Your books contain a lot of humor. To what do you attribute that?

The Hinterlands by Karen MercuryIt's not something I intended. As a teenager, I realized that most of the scenes I'd written that I wished to read over and over were mostly humorous. Once I realized I wanted to become a "serious" writer, I eviscerated all of the "humorous" scenes from my manuscripts. "None of that allowed in here! This is some serious shit here!" THE HINTERLANDS, my first published book, was the first book where I just allowed the humor to stay in. Apparently everyone liked it.

Humor is inexplicable. I don't consider myself a humorous writer. Sometimes I'll be writing a funeral scene, and in the middle of nowhere, a character will bust out with the most hysterical stuff I've ever seen in my life. (Yes, I am one of those writers who thinks their characters act independently of them). Conversely, I'll be writing a scene where I'm certain comedy might come into the picture, and it turns out like a funeral scene, with Dostoevskian characters busting in making dramatic statements and everyone acting dour.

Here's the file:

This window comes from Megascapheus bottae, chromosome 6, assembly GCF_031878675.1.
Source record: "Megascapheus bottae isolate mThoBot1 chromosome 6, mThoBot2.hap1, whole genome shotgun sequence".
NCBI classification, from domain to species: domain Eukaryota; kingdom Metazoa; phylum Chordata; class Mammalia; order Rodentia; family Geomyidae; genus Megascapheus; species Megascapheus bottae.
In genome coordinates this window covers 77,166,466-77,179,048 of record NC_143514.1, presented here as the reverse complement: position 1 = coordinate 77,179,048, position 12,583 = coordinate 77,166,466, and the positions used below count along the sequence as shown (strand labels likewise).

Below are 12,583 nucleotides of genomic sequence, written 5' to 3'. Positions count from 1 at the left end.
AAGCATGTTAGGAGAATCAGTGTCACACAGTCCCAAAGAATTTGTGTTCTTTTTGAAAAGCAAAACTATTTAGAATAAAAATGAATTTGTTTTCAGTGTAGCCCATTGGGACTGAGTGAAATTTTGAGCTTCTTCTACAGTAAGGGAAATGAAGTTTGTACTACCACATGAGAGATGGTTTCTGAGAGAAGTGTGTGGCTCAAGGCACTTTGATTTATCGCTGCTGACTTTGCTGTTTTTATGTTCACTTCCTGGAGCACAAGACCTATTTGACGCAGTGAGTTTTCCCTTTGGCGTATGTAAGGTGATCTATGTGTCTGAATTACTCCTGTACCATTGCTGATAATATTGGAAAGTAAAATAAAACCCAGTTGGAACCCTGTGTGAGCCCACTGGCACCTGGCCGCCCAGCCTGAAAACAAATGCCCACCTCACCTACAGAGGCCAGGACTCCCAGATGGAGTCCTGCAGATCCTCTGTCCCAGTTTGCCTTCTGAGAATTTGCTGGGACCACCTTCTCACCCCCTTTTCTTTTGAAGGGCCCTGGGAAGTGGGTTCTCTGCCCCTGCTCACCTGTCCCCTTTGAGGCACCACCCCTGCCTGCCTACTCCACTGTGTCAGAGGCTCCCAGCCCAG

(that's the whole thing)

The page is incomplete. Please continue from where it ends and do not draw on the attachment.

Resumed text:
I have no idea where it comes from. I do believe that humor isn't something Abbott + Costello suddenly invented. There was a lot of humor in history. Just like we didn't suddenly invent sex. Just ask Sir Richard Burton.

I don't purposefully set out to be humorous--I'm afraid that might ruin it, if I purposefully tried. I just let the shit fall where it may. I'd hate to be a stand up comedian who had to be "on" all the time--how on earth do they do that? That must be more stressful than being a historical fiction author.

What books are you reading now?